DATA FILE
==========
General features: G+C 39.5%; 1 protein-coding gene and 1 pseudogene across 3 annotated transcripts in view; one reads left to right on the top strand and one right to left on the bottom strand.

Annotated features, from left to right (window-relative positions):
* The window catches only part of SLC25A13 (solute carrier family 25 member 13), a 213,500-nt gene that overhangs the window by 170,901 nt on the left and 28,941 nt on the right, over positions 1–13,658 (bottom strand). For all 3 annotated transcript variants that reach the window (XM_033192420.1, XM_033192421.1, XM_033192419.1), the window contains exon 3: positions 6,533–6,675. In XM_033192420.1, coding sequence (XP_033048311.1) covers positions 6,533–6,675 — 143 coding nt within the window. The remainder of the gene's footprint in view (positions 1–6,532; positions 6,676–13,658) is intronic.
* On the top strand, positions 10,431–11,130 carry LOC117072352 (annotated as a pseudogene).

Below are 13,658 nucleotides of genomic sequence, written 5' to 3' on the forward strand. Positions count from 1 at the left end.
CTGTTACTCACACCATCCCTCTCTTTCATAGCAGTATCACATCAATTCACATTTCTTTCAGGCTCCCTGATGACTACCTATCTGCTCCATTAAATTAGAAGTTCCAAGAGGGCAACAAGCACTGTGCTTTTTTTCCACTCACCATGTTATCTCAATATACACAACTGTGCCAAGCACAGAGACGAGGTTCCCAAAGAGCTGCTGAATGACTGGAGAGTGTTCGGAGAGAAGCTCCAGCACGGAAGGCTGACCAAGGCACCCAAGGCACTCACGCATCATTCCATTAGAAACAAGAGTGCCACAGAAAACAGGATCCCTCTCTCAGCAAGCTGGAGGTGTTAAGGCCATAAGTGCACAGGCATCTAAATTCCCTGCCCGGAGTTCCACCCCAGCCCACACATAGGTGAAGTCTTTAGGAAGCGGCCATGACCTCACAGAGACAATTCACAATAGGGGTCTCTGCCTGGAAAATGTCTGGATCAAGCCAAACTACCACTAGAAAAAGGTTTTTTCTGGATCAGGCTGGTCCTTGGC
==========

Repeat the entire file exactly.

General features: G+C 39.5%; 1 protein-coding gene and 1 pseudogene across 3 annotated transcripts in view; one reads left to right on the top strand and one right to left on the bottom strand.

Annotated features, from left to right (window-relative positions):
* The window catches only part of SLC25A13 (solute carrier family 25 member 13), a 213,500-nt gene that overhangs the window by 170,901 nt on the left and 28,941 nt on the right, over positions 1–13,658 (bottom strand). For all 3 annotated transcript variants that reach the window (XM_033192420.1, XM_033192421.1, XM_033192419.1), the window contains exon 3: positions 6,533–6,675. In XM_033192420.1, coding sequence (XP_033048311.1) covers positions 6,533–6,675 — 143 coding nt within the window. The remainder of the gene's footprint in view (positions 1–6,532; positions 6,676–13,658) is intronic.
* On the top strand, positions 10,431–11,130 carry LOC117072352 (annotated as a pseudogene).

Below are 13,658 nucleotides of genomic sequence, written 5' to 3' on the forward strand. Positions count from 1 at the left end.
CTGTTACTCACACCATCCCTCTCTTTCATAGCAGTATCACATCAATTCACATTTCTTTCAGGCTCCCTGATGACTACCTATCTGCTCCATTAAATTAGAAGTTCCAAGAGGGCAACAAGCACTGTGCTTTTTTTCCACTCACCATGTTATCTCAATATACACAACTGTGCCAAGCACAGAGACGAGGTTCCCAAAGAGCTGCTGAATGACTGGAGAGTGTTCGGAGAGAAGCTCCAGCACGGAAGGCTGACCAAGGCACCCAAGGCACTCACGCATCATTCCATTAGAAACAAGAGTGCCACAGAAAACAGGATCCCTCTCTCAGCAAGCTGGAGGTGTTAAGGCCATAAGTGCACAGGCATCTAAATTCCCTGCCCGGAGTTCCACCCCAGCCCACACATAGGTGAAGTCTTTAGGAAGCGGCCATGACCTCACAGAGACAATTCACAATAGGGGTCTCTGCCTGGAAAATGTCTGGATCAAGCCAAACTACCACTAGAAAAAGGTTTTTTCTGGATCAGGCTGGTCCTTGGC